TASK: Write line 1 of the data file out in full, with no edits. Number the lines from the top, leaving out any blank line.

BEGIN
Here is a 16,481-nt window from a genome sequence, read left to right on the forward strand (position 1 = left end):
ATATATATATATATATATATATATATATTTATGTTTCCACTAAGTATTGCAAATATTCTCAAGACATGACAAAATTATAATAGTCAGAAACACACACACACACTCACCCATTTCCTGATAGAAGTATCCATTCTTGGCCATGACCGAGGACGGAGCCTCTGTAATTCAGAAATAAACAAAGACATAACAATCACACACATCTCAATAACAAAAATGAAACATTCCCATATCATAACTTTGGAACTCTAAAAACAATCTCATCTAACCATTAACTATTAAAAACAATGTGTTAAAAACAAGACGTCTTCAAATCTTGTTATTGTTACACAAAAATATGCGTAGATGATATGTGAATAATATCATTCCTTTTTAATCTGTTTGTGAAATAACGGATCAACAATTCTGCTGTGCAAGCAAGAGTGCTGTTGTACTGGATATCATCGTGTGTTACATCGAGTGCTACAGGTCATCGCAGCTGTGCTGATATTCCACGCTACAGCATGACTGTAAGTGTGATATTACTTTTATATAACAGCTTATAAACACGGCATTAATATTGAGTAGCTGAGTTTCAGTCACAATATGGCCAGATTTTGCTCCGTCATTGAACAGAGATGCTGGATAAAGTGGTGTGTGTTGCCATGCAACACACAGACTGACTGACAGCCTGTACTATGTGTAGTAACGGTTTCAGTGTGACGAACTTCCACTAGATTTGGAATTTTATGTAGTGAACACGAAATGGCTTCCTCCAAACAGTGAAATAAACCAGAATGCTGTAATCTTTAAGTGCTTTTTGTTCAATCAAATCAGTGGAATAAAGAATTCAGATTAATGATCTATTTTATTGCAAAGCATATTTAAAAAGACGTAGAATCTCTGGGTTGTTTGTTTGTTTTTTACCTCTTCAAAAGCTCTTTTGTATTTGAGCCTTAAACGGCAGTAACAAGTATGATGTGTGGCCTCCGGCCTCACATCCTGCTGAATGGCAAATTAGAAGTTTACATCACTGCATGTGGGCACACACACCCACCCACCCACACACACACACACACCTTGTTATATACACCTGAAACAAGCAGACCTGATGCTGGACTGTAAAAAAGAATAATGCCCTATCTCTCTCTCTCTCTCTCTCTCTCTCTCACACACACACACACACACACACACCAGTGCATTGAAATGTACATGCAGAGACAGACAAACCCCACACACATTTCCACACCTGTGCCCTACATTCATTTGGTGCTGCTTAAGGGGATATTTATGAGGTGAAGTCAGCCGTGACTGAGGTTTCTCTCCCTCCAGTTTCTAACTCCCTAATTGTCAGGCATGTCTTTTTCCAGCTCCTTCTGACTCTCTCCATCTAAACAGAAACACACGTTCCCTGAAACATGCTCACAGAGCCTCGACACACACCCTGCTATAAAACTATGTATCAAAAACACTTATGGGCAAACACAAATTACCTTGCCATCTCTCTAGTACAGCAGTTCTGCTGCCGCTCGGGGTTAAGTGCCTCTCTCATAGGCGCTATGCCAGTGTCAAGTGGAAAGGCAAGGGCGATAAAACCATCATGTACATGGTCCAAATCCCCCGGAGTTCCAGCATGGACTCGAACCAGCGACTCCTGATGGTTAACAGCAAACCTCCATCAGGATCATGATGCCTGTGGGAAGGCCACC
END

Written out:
Here is a 16,481-nt window from a genome sequence, read left to right on the forward strand (position 1 = left end):